It’s illegal to use, purchase or sell cannabis in Morocco. It’s also illegal to grow it, but despite this fact, the country is the world’s biggest cannabis exporter. Most of the crops grow around the Rif mountains, though it’s fairly common to see people smoking hashish in pipes everywhere. Some politicians are fighting to make cannabis use legal.
- CBD Products
- Recreational cannabis
- Medicinal cannabis
- Cannabis laws in Morocco
- Can you possess and use cannabis in Morocco?
- Can you sell cannabis in Morocco?
- Can you grow cannabis in Morocco?
- Is CBD legal in Morocco?
- Can cannabis seeds be sent to Morocco?
- Medicinal cannabis in Morocco
- Industrial hemp in Morocco
- Morocco’s political parties and cannabis
- Good to know
- Cannabis history
- Attitudes to cannabis
- Cannabis tourism
- The scale of Morocco’s cannabis industry
- How is hashish made in Morocco?
- Will cannabis be legalised in the future?
Cannabis laws in Morocco
Can you possess and use cannabis in Morocco?
It’s illegal to use or possess cannabis in Morocco. The country was a signatory to the United Nations Conventions on Narcotic Drugs and Psychotropic Substances Act (1961, 1971 and 1988), and the law refers to drugs as ‘poisonous substances’.
Morocco adopted an anti-cannabis stance under the French protectorate (though in the Spanish regions of the country, its cultivation was tolerated). Even after gaining its independence in 1954, it kept most of the anti-drugs legislation. This remained unchanged until the Criminal Code of Morocco was established in 1962. This document outlines several key principles:
- If an offender is caught using cannabis, they may be placed in a treatment facility
- They may also have their assets confiscated
- They may be subject to punishment for possessing drugs
The Criminal Code states that drugs-related offences can be punished with up to 30 years in prison, and a fine of up to €60,000. Those caught using drugs can face up to 10 years imprisonment, though this sentence isn’t given very often.
Although using cannabis is illegal in the country, it is largely tolerated by the authorities. Indeed, the smoking of hashish is deeply rooted in Moroccan heritage, which is why many people in the country continue to call for its legalisation.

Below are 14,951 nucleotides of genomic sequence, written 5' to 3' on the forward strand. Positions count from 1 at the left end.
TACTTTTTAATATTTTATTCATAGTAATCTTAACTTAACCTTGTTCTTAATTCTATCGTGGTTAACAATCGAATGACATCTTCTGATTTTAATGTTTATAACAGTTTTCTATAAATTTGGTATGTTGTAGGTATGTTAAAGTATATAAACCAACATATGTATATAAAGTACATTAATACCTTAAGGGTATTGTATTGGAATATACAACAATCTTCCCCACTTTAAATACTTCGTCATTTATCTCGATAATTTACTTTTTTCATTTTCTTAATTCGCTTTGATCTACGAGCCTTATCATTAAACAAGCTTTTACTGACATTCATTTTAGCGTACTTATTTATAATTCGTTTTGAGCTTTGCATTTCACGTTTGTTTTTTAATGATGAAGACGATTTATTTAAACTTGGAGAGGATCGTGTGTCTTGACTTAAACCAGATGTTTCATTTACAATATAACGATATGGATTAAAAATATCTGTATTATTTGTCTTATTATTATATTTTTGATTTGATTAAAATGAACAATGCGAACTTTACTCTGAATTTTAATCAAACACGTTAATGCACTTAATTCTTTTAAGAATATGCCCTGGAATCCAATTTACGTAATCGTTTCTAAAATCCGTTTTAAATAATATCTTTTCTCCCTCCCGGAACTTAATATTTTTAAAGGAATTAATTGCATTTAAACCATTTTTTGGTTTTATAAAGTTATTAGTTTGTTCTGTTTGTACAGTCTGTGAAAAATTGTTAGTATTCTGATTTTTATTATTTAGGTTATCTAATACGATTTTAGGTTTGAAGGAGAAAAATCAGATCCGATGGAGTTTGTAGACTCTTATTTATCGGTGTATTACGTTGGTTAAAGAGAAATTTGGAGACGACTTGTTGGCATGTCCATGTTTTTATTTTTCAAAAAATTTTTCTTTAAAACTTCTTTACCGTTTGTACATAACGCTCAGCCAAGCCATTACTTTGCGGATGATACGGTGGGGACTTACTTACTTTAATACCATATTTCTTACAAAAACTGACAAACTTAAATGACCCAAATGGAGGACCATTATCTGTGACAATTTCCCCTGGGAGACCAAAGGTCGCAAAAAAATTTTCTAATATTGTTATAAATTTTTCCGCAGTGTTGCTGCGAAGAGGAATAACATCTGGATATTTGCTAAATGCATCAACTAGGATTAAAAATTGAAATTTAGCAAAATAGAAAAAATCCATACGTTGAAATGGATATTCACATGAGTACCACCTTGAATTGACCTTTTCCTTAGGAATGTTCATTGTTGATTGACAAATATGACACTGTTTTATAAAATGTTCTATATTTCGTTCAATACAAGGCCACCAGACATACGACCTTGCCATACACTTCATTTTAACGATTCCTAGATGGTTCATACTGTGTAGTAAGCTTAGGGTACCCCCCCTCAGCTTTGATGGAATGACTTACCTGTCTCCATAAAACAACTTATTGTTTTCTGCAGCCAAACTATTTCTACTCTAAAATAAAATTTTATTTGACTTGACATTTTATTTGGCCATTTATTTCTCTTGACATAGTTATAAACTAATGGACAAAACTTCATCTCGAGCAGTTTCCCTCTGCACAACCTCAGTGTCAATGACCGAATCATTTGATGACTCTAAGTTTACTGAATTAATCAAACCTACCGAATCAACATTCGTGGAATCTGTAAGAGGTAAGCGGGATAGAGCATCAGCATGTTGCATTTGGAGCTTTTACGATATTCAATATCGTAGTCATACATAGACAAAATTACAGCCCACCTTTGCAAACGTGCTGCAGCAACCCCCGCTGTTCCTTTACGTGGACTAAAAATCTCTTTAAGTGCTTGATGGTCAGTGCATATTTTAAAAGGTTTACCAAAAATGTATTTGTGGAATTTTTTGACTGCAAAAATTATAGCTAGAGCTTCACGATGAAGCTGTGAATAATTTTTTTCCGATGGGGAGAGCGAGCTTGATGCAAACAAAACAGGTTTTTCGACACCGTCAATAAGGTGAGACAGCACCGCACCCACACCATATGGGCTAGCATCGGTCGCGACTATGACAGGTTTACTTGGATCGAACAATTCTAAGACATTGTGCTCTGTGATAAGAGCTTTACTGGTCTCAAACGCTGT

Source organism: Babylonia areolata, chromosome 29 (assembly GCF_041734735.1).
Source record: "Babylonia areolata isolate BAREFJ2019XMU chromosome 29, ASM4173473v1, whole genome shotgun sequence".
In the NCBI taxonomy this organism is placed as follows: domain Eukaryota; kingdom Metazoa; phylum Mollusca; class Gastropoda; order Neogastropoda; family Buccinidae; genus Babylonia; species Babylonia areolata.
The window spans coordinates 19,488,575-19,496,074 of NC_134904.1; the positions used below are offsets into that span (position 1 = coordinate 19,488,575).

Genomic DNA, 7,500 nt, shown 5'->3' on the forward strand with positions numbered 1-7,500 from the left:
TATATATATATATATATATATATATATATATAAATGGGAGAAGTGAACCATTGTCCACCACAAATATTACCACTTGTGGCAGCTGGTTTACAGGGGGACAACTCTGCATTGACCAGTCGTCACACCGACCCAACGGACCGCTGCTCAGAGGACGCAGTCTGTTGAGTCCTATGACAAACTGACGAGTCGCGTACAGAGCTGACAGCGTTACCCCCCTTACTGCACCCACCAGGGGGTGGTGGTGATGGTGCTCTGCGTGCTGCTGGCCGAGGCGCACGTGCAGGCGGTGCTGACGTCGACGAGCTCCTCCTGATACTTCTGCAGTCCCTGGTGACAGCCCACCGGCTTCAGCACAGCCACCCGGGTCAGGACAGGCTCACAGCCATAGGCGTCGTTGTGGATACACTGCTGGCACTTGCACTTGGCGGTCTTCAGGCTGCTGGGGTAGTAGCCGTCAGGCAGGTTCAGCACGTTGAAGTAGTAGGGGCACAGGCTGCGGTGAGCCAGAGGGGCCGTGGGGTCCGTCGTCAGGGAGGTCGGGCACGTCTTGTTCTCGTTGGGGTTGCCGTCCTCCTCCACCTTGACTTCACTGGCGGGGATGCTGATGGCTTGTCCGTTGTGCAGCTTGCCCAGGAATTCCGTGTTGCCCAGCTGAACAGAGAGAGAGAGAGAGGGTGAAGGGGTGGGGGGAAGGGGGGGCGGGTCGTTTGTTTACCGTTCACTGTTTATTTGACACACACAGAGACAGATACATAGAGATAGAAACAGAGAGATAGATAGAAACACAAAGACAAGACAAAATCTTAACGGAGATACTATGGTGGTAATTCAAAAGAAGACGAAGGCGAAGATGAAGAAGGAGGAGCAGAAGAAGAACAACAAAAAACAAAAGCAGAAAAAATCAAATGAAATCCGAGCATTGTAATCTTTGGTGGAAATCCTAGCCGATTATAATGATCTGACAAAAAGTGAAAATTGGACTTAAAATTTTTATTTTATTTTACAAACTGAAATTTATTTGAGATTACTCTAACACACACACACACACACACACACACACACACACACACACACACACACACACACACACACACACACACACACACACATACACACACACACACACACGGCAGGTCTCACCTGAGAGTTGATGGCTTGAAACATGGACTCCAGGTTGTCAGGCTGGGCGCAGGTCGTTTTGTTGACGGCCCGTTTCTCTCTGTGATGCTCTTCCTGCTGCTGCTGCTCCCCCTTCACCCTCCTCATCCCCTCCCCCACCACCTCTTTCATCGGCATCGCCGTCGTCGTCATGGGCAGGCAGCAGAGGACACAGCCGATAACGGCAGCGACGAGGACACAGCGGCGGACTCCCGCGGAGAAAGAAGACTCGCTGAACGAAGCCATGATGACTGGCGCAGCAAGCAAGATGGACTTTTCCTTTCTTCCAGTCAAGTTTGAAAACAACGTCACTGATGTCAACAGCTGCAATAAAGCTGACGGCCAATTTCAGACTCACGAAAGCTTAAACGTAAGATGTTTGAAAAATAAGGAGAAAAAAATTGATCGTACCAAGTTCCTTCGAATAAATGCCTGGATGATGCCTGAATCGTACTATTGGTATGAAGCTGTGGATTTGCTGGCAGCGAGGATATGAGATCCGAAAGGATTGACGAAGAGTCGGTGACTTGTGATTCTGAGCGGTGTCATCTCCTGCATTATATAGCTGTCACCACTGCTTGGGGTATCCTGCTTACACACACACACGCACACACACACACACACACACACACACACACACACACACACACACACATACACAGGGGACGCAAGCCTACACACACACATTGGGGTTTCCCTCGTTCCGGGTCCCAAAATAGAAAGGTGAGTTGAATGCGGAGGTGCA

The Moroccan government seem to be coming around to the idea. Since 2011, the country’s parliament has been considering making cannabis legal for both industrial and medicinal purposes. In 2014, one political party proposed a bill to legalise it; but this bill failed, and the movement was further impeded by the resignation of Ilyas El Omari – a prominent advocate for the decriminalisation of cannabis.
Can you sell cannabis in Morocco?
While it’s illegal to sell cannabis in Morocco, it’s commonplace to see it being sold across the country, particularly in cities like Marrakech, Fez and Casablanca, and the cannabis-growing region of Rif where Chefchauoen is the capital.
In cafes, local men will often purchase hashish then smoke it through a water-pipe called a hookah. These hookah pipes are also sold at markets, though they might be more discreetly positioned towards the back of the stall or shop.
Can you grow cannabis in Morocco?
Moroccan law bans the cultivation of cannabis, and if you’re caught growing it, you could face a prison sentence and a fine. In spite of this, there are numerous cannabis plantations across the country, particularly in the mountainous Rif region. According to Bloomberg, the cannabis industry employs 800,000 people in the country, and provides a living for around 90,000 to 140,000 families. It’s also estimated that the cannabis grown generates $10billion a year.
Given this figure, it’s unsurprising that some farmers believe Moroccan authorities want to legalise cannabis so they can profit from the market.
Is CBD legal in Morocco?
CBD isn’t differentiated from cannabis in Moroccan law, so technically it’s illegal. This is despite the fact that it has very low levels of THC, the substance responsible for providing the ‘high’.